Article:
Rachel Vaughn, BSEd ’17, wants to be the teacher that she never had. She was identified in kindergarten as gifted, but she still struggled in school because of a learning disability.
“I think I could have achieved more if somebody had stepped in sooner,” she said.
But Vaughn has reached a high pinnacle of achievement anyway; she was named “Clinical Teacher of the Year” for the State of Texas by the Texas Directors of Field Experience (TDFE), the organization of faculty members within university teacher-education programs who supervise field experiences. The award honors senior-level teacher-education students and was presented at a statewide meeting this fall of the Consortium of State Organizations for Texas Teacher Education (CSOTTE), of which TDFE is a part. There were three honorees from university-based programs.
This is the second year in a row that a Baylor School of Education student teacher has won the highly competitive award. Each nominee submits a video of a full class teaching session in which they were the lead teacher, and judges watch each video.
“I’ve known I wanted to be a teacher my whole life; there was never a question,” Vaughn said. “Before I was in pre-school, I was modifying activities for my brothers. In kindergarten, I developed a behavior management plan for one of my classmates.”
Vaughn chose Baylor because she wanted to be as well prepared as possible. “Because of my own educational background, I had experiences both fabulous and not-so-great,” she said. “For college, I wanted to lean more toward the fabulous as opposed to not-so-much, and that meant Baylor’s education program.”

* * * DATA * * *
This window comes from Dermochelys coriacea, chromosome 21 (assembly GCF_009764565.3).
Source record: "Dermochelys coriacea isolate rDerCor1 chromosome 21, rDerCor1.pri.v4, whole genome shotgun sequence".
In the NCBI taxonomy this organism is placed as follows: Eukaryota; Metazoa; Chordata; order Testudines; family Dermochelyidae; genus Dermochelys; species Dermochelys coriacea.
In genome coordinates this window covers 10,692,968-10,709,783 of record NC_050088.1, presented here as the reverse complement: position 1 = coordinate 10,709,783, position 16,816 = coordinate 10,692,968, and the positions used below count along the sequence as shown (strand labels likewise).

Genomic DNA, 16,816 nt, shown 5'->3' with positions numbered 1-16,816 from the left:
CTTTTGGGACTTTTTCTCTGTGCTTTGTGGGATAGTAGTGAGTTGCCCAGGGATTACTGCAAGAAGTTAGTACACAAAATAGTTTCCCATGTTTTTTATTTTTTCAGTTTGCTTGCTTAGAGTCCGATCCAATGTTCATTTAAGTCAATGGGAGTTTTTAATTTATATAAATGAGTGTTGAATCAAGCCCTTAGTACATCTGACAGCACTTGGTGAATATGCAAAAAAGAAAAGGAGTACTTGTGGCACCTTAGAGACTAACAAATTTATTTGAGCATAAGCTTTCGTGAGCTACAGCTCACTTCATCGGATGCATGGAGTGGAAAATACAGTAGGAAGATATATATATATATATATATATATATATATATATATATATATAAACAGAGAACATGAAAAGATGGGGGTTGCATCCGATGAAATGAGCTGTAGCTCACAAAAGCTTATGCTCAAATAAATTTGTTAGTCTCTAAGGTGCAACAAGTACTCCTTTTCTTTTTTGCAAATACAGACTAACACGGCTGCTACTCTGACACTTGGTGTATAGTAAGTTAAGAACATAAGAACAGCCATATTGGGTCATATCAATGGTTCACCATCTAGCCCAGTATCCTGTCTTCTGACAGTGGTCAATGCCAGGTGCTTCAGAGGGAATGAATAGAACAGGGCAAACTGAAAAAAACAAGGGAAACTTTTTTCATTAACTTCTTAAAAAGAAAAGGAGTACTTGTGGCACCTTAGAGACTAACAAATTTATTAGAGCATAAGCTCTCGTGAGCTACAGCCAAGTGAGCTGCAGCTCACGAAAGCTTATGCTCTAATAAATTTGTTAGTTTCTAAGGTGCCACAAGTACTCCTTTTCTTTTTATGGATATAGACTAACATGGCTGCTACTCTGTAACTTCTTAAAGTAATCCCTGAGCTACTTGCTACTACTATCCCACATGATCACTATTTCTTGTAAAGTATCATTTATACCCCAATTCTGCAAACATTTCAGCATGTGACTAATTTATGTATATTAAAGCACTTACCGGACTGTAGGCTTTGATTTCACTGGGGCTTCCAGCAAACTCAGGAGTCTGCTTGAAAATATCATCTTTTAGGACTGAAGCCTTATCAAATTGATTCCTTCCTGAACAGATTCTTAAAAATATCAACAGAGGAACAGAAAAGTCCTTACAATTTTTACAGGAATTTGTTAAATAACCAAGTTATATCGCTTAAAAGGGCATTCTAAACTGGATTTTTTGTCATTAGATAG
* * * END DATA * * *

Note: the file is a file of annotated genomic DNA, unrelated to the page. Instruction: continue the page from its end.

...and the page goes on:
When Vaughn first failed spelling tests in grade school, she was told she was lazy, stupid and that she wasn’t applying herself. “It really hurt my second-grade heart, because I’m none of those things,” she said.
“I came into college worried that I wouldn’t achieve anything because I’m dysgraphic and dyslexic,” she said. “I wanted to study gifted education so I could help those students who are profoundly gifted but also hampered a little bit by a learning disability. I see no reason why children who have trouble reading, writing or spelling can’t also show how wonderfully talented they are.”
Vaughn wants to be a difference-maker for such students. “For me, it would have been so incredible if someone had told me that I wasn’t stupid or lazy and that this one thing didn’t define my life,” she said. “And then I could have played more to my strengths instead of my deficits.”
Vaughn graduated in May with a degree in elementary education with supplemental certificates in gifted education and ESL. She is now teaching second grade at West University Elementary in Houston ISD, where she intends to inspire her students to be lifelong learners.